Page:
Global Trends by Martin Khor

Monday 6 October 2008

US bailout passed, but crisis worsens

After high drama, the US Congress finally passed a bailout package aimed at preventing an economic disaster.  But the financial and economic crisis actually worsened last week.


Last Thursday the US$700 billion bailout plan was finally approved by the United States’ House of Representatives and signed into law by President George Bush.

This was after much drama.  The bill was originally rejected by the House because of intense pressure from the public who are outraged that the banking “fat cats” are being bailed out by tax payers while house buyers are not and many are losing their homes through mortgage defaults.

After a minor touch up, both the Senate and the House passed the bill, because they were told that the US economy would be vapourised if the bailout did not take place.  Under the scheme, the government can buy up to US$700 billion of “toxic securities” from the banks, so that their balance sheets can improve and they can lend again.

Despite the adoption of the US bailout plan, the crisis of the Western economies worsened last week.

Firstly, more data showed the “real economy” is sinking.  The loss of jobs hit a five-year high in the US, while more major European economies have slipped into recession, which will deepen in future. A survey of manufacturers showed falling orders throughout the developed world.

Secondly, the prices of oil and many commodities have fallen sharply, due to speculative forces and the fall in demand, heralding the end of the commodities boom.  Developing countries like Malaysia will be affected through reduced export earnings.

Thirdly, while most media attention was on the US bailout, it is in Europe that the crisis has really deepened last week.

European countries have had to rescue six banks, some of them household names, such as Bradford & Bingley (of the U.K.), Fortis (the Dutch-Belgian bank which owns parts of ABN AMRO), and Dexia, a French-Belgian bank.

Several other banks are in a precarious situation.  But unlike the US, there is no “bailout package” in Europe.  French President Nicolas Sarkozy proposed a European common fund to bail out financial institutions, but this was opposed by Germany and the European Central Bank among others.

A finance-crisis summit of four major European countries ended last Saturday with only pledges to cooperate, but no concrete plan. 

On the ground, depositors have become jittery.  They are “fleeing to safety” in the U.K. as they move their savings from their banks to other banks that are fully guaranteed by the government.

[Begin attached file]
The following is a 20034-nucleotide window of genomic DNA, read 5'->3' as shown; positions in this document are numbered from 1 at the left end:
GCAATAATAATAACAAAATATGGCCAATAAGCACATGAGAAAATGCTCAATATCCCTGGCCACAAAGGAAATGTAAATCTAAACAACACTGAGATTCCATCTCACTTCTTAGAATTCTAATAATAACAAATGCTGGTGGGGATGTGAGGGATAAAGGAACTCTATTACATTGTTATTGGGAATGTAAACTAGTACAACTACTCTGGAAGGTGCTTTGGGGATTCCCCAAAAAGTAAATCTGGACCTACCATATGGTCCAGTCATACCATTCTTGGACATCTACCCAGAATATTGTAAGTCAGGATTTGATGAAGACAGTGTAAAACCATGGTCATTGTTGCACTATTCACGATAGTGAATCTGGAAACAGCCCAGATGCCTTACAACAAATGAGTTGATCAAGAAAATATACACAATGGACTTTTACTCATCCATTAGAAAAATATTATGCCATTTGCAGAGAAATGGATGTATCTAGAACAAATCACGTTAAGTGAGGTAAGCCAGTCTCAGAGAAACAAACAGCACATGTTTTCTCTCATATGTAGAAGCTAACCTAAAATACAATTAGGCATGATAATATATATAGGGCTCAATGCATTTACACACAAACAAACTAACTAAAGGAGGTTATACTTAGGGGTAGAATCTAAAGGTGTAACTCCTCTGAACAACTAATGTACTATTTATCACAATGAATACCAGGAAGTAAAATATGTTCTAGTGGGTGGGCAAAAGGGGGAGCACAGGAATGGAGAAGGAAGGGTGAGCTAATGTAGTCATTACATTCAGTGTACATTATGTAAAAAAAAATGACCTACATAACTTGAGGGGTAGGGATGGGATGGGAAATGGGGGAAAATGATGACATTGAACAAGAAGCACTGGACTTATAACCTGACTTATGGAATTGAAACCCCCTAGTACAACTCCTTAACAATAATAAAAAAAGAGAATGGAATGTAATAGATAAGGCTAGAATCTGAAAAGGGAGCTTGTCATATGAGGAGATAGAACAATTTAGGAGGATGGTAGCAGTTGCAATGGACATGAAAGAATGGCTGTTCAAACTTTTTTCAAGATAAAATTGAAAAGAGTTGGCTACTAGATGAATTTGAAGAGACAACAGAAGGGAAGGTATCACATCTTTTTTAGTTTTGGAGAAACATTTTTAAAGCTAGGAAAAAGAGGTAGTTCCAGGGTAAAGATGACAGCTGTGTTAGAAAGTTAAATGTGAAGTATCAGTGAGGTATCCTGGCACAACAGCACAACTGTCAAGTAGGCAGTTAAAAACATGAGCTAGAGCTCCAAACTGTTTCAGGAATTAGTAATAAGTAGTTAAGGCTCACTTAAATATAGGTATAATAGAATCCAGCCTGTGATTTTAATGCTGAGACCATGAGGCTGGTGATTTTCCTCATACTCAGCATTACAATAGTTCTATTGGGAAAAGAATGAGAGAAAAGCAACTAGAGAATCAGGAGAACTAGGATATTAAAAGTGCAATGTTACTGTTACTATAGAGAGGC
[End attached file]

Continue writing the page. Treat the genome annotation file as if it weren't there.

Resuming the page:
And when the Irish government announced it is guaranteeing deposits in its six domestic banks, this caused a storm in other countries, as people are shifting their funds to Irish banks, at the expense of other banks.

Fourthly, the “credit crunch” has really worsened, in that banks and companies are now largely unable to get loans from the money markets.  This in turn means that the banks are reducing loans to consumers and businesses (thus worsening the recession) while companies could face financial problems as well as cut their investments.

The credit crunch is taking place in various financial markets.  The “money market”, in which banks lend to one another, has been largely frozen as the banks fear that other banks may be having problems.

As a result, the cost of borrowing has shot up to record levels.  Although the central banks have pumped hundreds of billions of euros of loans to banks to make up for the scarcity in the money market, many banks are still short of funds.

The inability to borrow funds has contributed to the insolvency of the banks that had to be rescued.   We can expect more banks going under in Europe.

Then there are the “money market funds,” which provide short-term loans known as “commercial paper” to companies.   There is now a virtual freeze in this market, with even top companies like General Electric and AT&T unable to tap it.  In three weeks, US$200 billion was taken out of CP, a type of short-term debt, and last week alone the amount lent to companies fell US$95 billion.

A market strategist was quoted by Financial Times as saying that there is no area in the credit markets or banking system where companies are raising money, an “unbelievable” situation.  This is problematic as the commercial paper market is where companies go to raise working capital to produce goods and services.

Fifthly, more problems are on the near horizon.  For example, the US$54,000 billion credit derivatives market is facing a big test this month as contracts of defaulted derivatives on failed companies like Fannie Mae, Freddie Mac and Lehman Brothers are due for settlement.

This could result in billions of dollars of losses for insurance companies and banks that offered credit insurance, according to the Financial Times. 

For example, Lehman’s bonds have been trading at 15 to 19 cents on the dollar.  Thus investors who gave out protection (insuring that Lehman would not default) will have to pay out 81 to 85 cents on the dollar.

The credit derivatives market is not only huge in value but also complex in inter-relationships between institutions and counter-parties.  A problem there could have wide repercussions.

Finally, the crisis has so far been focused on the developed countries, but some developing countries like Brazil are already reporting that they are being affected financially.  Moreover, the weakening of the US and European economies will affect the exports of the developing world, as the fall in commodity prices already show.

The US bailout package may help restore some confidence in the markets for a short while, but as the crisis continues to unfold, there will be more shocks and many problems ahead.